First things first: this book’s target feels definitely YA to me, even though the back-cover blurb is not very specific about it. I wish I had known or better understood this beforehand, because I’m a few decades past the optimal age to appreciate this specific sub-genre, so this is bound to color my point of view on the story.
Crimson and Cream is both a hero’s journey and a coming-of-age tale, following the adventures of young Jetsam as he searches for his lost roots and the possible chance of avenging his parents’ death. In a city where magic has been banned by law (a very interesting take on the subject), Jetsam’s magician parents have been killed to set an example, forcing him and his twin brother Flotsam to eke out a hand-to-mouth existence in the town’s underground tunnels. This is one of the themes I thoroughly enjoyed, because the descriptions of the urchin band the twins have attached themselves to are quite vivid and it’s impossible not to feel deep sympathy for characters as Ratboy or Mole, while it’s far too easy to picture them in all their rag-tag defiance and ingenuity.
When Jetsam is forced to leave the city that’s been his whole world, to avoid a determined bounty hunter and also to shed some light on his own past, the story takes on a more fantastic flavor, spiced with wizards, trolls, dragons and – of course – magic. It’s a cruel world, though, or at the very least one where the young are exploited, or treated as commodities, so the main character must grow fast and develop a thicker skin. Not to mention some cunning that must take him beyond the relatively simple survival skills that served him well until that moment: nothing, in his previous life as a “tunnel rat”, really prepared Jetsam for what he finds outside. In the course of this adventure, the boy will make some incredible discoveries, not least about himself and – possibly – his destiny, which will be without doubt explored in the next installments of this series.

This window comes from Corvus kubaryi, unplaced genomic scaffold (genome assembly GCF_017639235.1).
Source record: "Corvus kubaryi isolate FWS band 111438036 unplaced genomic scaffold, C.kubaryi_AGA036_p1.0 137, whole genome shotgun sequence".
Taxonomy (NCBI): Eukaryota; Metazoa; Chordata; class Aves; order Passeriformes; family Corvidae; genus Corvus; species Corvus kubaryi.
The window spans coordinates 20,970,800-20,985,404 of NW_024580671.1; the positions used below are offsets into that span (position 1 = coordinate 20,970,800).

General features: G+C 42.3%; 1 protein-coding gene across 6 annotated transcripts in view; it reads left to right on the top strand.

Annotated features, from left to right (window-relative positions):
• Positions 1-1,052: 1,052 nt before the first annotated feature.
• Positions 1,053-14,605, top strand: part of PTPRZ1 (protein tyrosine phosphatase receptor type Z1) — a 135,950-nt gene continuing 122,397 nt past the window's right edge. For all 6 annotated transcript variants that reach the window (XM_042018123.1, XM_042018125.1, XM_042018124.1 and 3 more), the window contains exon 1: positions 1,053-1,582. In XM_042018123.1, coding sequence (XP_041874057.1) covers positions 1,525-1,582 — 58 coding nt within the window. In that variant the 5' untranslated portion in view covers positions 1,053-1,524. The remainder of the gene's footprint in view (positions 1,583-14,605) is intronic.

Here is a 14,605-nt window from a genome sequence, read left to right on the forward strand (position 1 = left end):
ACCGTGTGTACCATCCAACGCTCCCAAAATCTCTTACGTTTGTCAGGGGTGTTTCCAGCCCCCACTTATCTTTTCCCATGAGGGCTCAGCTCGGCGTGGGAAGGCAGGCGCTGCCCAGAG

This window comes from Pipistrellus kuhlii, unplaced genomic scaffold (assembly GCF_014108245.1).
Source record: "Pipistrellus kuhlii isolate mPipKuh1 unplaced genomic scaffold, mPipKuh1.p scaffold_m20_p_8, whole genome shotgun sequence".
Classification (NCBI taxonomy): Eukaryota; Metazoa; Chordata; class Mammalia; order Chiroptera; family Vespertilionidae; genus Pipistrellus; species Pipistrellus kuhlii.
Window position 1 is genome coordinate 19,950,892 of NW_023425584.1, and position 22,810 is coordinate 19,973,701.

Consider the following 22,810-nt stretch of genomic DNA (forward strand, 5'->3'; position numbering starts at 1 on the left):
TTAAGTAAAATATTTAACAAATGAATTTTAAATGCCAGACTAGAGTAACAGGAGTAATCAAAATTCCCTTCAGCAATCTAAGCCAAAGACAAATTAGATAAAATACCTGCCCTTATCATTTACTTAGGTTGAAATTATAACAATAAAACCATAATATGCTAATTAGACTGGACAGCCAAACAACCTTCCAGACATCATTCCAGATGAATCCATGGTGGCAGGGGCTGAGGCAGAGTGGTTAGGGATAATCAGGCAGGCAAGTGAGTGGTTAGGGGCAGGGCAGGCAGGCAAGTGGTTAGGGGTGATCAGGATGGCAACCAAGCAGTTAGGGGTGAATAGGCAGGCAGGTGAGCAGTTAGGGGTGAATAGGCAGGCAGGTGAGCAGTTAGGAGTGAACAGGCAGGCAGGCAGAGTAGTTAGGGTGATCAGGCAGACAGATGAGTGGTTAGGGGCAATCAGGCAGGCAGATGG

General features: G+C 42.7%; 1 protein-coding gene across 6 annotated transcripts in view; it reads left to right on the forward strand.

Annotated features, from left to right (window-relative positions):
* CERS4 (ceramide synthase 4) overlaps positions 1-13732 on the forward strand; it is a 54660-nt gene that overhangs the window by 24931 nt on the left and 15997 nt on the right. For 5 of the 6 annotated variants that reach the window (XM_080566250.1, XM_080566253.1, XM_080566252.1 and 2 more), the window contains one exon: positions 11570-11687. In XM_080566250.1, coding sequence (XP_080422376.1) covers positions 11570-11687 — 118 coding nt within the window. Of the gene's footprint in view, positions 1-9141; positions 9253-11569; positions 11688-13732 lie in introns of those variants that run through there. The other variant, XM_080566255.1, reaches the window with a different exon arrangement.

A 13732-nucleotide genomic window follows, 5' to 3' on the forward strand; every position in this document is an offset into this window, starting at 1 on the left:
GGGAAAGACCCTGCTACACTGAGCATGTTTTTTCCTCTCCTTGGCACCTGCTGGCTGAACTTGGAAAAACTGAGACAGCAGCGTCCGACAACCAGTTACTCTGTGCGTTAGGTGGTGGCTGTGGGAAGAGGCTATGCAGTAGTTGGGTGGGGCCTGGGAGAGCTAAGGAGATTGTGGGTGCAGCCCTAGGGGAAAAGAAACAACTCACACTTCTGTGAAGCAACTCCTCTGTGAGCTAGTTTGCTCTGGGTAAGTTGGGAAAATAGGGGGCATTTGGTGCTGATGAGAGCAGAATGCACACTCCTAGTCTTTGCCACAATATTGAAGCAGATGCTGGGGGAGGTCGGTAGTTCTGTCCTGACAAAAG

The book is fast-paced and intriguing, and it was a pleasant read even though, as I said at the beginning, not my “cup of tea” anymore: the YA feel is quite evident in narrative elements like the pairing of Jetsam with a canine companion prone to cute antics, the main character’s natural empathy and kindness toward other creatures and the presence of beings like the wood nymph he encounters at the beginning of his travels. The negative side of this background (from a personal perspective, of course) comes from the stark black or white nature of the characters, who can be either good or bad, with no allowance for shades of gray in between, so that we are afforded only a lighter scrutiny on what makes them tick; or the repetition of information already presented to the readers, no doubt to remind a younger audience of what transpired before.
On a “technical” note, this is indeed a well-written book, devoid of typos, misspelled words or mixed tenses – which speaks of a careful editing that’s not always a given with independent authors, and for which this specific author must receive full credit and praise. There are however a few peculiar quirks to his writing, like an abundance of adjectives that, especially in action sequences, tend to weigh down the narrative flow, or the use of inner thoughts in italics: there are a few too many, according to my tastes, and they tend to be distracting. Also, I’d like to mention the constant use of the word “discern” where “see” would have been more than enough, or “comprehend” instead of “understand” – it’s not a real complaint on my part, of course, but still… I find it curiously quaint.
All in all, a good book to introduce the younger readership to the genre, and one I would strongly recommend for that purpose.
My Rating: 7,5/10